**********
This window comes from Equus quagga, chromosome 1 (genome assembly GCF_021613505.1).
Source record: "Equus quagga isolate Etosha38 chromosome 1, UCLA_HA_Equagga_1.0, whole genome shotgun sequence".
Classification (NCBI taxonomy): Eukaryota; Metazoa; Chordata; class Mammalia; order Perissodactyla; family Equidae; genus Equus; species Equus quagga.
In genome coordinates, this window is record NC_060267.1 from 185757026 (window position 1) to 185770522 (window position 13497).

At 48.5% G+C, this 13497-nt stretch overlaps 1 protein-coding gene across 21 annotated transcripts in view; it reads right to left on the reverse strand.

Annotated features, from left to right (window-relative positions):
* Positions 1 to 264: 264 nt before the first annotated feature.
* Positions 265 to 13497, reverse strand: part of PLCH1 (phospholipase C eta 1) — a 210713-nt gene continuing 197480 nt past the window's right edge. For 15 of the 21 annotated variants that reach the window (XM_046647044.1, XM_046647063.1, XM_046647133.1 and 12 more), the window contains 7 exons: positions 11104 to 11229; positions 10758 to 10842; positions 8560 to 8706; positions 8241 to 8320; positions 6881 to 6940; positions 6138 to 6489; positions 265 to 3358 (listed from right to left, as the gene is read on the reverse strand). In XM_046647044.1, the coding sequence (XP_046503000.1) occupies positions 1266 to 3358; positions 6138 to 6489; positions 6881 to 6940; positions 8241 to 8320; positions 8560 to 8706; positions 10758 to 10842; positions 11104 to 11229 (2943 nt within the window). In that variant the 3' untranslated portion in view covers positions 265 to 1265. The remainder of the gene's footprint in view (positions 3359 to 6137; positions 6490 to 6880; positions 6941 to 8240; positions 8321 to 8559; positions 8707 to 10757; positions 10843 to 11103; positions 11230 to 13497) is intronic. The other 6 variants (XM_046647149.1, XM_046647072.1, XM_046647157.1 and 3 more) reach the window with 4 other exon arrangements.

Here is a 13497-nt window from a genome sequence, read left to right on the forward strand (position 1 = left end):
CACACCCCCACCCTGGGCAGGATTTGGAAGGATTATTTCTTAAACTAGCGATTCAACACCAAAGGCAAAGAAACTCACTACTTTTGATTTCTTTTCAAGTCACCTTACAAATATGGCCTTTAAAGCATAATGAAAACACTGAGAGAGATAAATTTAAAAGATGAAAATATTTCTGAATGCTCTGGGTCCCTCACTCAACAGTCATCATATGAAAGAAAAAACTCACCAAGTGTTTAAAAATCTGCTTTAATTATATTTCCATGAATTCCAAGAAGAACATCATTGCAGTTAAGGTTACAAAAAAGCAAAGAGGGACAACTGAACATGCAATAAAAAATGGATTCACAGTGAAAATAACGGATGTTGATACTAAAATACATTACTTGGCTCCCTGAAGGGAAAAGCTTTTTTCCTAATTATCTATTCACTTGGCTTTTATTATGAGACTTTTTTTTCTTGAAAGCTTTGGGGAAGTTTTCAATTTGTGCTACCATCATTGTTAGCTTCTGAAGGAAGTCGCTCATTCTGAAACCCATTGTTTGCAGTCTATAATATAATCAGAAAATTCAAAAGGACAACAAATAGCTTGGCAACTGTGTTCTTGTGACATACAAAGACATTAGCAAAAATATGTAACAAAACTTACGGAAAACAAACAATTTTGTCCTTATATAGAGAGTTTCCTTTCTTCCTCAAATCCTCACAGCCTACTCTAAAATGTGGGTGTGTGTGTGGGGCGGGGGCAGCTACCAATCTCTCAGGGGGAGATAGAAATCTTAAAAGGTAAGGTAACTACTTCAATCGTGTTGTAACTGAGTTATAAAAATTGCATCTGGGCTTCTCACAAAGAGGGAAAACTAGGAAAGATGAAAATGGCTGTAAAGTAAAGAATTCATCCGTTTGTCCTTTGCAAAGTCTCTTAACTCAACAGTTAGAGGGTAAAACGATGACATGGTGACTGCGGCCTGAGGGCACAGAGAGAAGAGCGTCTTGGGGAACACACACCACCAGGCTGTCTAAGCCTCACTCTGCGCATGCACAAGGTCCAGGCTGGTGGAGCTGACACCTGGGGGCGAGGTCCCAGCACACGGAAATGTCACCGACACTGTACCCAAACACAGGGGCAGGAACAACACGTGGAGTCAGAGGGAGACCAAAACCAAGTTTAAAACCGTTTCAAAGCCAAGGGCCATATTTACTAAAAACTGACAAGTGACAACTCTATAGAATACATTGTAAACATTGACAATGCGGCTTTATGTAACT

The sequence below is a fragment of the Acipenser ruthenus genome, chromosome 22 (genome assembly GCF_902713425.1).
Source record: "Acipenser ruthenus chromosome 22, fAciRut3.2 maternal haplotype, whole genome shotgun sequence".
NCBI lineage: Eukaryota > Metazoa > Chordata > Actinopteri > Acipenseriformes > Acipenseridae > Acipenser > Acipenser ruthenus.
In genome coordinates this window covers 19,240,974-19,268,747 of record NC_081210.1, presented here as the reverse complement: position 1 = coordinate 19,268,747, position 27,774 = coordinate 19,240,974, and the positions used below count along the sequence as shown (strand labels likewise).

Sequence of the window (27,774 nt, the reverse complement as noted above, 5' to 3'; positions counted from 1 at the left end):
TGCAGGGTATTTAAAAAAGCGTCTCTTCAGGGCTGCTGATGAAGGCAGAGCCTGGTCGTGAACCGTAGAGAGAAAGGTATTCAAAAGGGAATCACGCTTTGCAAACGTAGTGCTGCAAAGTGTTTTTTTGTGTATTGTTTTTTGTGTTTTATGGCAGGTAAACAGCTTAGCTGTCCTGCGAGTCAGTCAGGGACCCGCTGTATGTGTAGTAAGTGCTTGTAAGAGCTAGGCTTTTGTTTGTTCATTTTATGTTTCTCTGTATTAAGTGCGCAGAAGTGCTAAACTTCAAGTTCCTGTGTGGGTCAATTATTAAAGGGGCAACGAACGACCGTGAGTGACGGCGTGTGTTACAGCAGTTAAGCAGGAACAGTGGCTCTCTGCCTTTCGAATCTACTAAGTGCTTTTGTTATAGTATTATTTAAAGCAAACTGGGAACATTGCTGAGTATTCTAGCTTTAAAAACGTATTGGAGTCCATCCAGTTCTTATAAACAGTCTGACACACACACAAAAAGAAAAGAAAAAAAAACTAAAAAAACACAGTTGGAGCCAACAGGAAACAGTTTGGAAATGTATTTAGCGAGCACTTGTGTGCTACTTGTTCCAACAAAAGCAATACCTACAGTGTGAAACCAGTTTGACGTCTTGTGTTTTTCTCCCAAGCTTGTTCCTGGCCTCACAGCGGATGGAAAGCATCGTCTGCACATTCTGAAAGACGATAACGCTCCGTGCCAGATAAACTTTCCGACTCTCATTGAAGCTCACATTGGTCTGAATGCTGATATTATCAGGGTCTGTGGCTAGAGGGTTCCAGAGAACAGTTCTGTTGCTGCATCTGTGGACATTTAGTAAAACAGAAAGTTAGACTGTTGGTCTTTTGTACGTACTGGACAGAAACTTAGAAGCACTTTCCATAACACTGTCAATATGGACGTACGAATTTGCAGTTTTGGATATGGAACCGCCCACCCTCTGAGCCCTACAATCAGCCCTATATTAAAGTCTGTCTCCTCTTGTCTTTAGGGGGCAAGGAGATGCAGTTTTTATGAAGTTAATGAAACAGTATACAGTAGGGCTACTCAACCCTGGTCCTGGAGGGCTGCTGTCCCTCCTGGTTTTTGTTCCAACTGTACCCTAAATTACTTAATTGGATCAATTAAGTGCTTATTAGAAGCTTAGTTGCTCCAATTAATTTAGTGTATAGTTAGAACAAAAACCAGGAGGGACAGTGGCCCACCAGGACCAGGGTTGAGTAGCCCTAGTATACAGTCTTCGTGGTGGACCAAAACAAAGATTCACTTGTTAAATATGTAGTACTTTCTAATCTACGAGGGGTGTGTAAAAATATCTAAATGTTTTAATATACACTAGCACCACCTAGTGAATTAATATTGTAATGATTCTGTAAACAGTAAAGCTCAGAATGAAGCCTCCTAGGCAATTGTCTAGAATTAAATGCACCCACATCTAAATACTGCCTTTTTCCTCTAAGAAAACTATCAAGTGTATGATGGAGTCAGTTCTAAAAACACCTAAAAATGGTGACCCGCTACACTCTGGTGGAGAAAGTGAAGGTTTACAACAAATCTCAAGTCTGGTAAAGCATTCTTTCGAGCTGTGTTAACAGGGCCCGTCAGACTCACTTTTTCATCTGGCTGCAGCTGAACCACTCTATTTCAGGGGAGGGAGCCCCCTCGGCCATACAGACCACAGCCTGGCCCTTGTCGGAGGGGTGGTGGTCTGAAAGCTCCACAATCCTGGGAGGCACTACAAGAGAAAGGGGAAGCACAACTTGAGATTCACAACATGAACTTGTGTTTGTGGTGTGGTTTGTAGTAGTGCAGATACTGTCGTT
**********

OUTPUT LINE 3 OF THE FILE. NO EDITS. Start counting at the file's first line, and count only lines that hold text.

Classification (NCBI taxonomy): Eukaryota; Metazoa; Chordata; class Mammalia; order Perissodactyla; family Equidae; genus Equus; species Equus quagga.